Aaron D. Smith, Ph.D.
Postdoctoral Researcher, Arizona State University
Research Associate, Amaerican Museum of Natural History
Research interests: My research interests are broadly centered on questions relating to the biodiversity and systematics of beetles (Coleoptera); including revisionary taxonomy, biogeography, evolutionary ecology, speciation, and the integration of molecular and morphological data in phylogenetic studies. I am also part of a collaboration building the Coleoptera Anatomy Ontology to produce semantically enriched taxonomic descriptions using an explicit controlled vocabulary.
My primary taxonomic focus is on the species rich (~20,000 described spp.) family Tenebrionidae, also known as the darkling beetles. I am currently working on large scale revisions within the distantly related tribes Asidini and Amphidorini, both of which are flightless and widespread in western North America. In addition to their taxonomy and evolutionary history, I am examining the evolution of defensive mechanisms within and between the two tribes; these include crypsis (background matching), predator swamping, the production of noxious defensive compounds within Amphidorini (often with associated aposematic warning displays), and mimicry (both Müllerian and Batesian). Several asidine species have been implicated as Batesian mimics of chemically defended Eleodes (the largest genus of amphidorines) models, while many Eleodes species are thought to be involved in Müllerian mimicry complexes with co-occuring species of the same genus.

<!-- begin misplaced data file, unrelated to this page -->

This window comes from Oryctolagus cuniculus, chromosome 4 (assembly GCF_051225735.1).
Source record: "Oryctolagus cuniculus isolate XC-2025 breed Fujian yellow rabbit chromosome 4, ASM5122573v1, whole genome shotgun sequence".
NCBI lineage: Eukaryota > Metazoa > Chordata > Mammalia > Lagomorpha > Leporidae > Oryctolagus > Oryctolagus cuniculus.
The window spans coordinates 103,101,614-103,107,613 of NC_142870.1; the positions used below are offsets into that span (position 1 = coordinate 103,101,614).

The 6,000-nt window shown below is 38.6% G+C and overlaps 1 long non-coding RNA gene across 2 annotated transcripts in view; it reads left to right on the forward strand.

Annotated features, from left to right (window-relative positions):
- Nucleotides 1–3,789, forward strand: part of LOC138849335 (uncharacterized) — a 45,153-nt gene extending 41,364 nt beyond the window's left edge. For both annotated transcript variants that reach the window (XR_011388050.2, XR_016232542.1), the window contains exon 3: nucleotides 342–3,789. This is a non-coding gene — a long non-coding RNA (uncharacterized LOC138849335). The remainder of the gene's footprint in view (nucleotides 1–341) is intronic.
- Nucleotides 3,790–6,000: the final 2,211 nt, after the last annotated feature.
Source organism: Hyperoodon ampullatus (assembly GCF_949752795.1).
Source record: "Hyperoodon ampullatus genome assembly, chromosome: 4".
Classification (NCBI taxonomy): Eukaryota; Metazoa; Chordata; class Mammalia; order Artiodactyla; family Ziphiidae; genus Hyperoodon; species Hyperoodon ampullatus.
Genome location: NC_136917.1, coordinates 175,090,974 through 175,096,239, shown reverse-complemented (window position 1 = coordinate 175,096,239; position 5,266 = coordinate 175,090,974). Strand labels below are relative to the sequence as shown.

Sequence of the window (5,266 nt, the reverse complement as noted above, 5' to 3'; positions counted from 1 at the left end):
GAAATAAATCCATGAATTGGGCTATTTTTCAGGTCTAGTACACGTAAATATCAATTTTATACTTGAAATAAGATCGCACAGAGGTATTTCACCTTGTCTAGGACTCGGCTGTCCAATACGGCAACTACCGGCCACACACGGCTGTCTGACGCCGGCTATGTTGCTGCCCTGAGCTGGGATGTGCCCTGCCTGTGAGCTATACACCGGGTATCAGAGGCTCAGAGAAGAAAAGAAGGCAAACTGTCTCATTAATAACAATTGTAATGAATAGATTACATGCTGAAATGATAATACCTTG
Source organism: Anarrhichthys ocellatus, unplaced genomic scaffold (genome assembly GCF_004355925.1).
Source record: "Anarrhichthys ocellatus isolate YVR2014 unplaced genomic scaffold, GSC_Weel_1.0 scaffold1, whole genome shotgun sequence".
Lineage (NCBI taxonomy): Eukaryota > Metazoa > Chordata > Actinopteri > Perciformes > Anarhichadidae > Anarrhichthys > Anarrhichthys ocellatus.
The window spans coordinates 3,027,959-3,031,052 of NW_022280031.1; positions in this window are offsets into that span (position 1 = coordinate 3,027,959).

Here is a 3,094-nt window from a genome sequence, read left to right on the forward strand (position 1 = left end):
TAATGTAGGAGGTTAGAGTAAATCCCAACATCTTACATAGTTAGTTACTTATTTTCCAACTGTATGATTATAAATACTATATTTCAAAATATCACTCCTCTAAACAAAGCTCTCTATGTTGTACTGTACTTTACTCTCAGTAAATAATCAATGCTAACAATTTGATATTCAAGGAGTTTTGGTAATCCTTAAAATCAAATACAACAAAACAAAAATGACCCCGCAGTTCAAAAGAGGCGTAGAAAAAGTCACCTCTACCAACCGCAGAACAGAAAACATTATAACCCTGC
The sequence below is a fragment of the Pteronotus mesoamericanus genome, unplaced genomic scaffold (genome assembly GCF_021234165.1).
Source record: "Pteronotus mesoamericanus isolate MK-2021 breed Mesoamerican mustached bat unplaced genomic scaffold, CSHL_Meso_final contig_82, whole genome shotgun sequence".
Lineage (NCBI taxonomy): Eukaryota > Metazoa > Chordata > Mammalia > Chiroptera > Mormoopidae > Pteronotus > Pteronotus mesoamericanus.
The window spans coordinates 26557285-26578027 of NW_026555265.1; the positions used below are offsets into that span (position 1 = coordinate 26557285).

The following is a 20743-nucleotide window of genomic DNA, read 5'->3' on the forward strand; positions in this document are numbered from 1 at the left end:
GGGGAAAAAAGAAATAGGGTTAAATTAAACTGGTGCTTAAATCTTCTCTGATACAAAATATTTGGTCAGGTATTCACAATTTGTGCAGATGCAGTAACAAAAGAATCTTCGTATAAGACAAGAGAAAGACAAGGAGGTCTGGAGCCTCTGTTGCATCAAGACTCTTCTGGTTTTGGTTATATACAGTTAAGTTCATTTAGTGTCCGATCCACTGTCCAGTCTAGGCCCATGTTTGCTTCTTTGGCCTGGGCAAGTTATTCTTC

Quentin D. Wheeler, Ph.D.
Virginia M. Ullman Professor of Natural History and the Environment
School of Sustainability and School of Life Sciences
Senior Sustainability Scientist, Global Institute of Sustainability
Founding Director, International Institute for Species Exploration
Arizona State University, LSC-426, Tempe, Arizona 85287 USA
Nico M. Franz, Ph.D.
Associate Professor and Curator of Insects
School of Life Sciences
Arizona State University, PO Box 874501, Tempe, AZ, 85287-5401 USA
M. Andrew Johnston, Graduate Student
Andrew is a Ph.D. student in the Franz Lab studying Eleodes taxonomy and systematics.
Links: Andrew's research blog
Rebecca Dornburg, Laboratory Assistant II
Undergraduate in Biological Sciences (Ecology & Evolution) and Art (Sculpture)